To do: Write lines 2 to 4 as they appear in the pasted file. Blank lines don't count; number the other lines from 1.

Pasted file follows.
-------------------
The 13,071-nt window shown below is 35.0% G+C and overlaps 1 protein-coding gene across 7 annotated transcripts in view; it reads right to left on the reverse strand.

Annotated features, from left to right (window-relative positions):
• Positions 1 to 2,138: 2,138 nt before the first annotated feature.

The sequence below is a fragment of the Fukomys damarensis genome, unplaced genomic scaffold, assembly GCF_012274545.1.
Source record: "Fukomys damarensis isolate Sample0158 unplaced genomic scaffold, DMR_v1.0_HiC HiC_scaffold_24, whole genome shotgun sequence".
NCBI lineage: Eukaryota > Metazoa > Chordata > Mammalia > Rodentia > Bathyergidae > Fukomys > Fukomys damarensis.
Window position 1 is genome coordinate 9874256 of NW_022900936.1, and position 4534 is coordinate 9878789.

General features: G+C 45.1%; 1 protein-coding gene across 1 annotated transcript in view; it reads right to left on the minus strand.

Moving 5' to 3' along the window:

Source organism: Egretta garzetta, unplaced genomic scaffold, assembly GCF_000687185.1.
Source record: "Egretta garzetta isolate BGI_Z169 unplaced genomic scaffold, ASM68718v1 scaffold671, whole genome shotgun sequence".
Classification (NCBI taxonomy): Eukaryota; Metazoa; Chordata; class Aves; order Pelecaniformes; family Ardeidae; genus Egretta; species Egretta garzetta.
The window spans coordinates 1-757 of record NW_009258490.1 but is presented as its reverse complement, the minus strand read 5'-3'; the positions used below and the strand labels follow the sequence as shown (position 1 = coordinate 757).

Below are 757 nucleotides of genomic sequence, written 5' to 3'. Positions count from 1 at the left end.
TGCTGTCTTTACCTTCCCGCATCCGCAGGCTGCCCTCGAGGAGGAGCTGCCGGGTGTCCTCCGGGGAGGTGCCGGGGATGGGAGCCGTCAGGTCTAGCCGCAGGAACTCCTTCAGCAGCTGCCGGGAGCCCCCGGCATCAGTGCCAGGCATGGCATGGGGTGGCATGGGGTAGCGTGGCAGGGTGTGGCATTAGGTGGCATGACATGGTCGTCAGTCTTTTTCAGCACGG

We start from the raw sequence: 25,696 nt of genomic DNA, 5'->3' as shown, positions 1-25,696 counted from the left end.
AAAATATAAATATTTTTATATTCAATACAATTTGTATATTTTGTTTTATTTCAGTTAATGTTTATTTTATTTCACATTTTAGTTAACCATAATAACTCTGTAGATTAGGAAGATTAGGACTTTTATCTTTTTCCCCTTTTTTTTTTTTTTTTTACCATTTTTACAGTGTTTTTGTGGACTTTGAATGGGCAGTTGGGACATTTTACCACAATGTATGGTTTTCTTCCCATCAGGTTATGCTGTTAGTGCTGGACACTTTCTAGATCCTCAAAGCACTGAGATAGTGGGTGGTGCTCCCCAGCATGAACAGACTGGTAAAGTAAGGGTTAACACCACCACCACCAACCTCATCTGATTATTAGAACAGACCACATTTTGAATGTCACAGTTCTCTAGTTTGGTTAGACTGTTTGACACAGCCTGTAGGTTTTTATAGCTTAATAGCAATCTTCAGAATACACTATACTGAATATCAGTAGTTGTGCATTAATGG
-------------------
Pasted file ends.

Annotated features, from left to right (window-relative positions):
• Positions 1 to 2,138: 2,138 nt before the first annotated feature.

The sequence below is a fragment of the Fukomys damarensis genome, unplaced genomic scaffold, assembly GCF_012274545.1.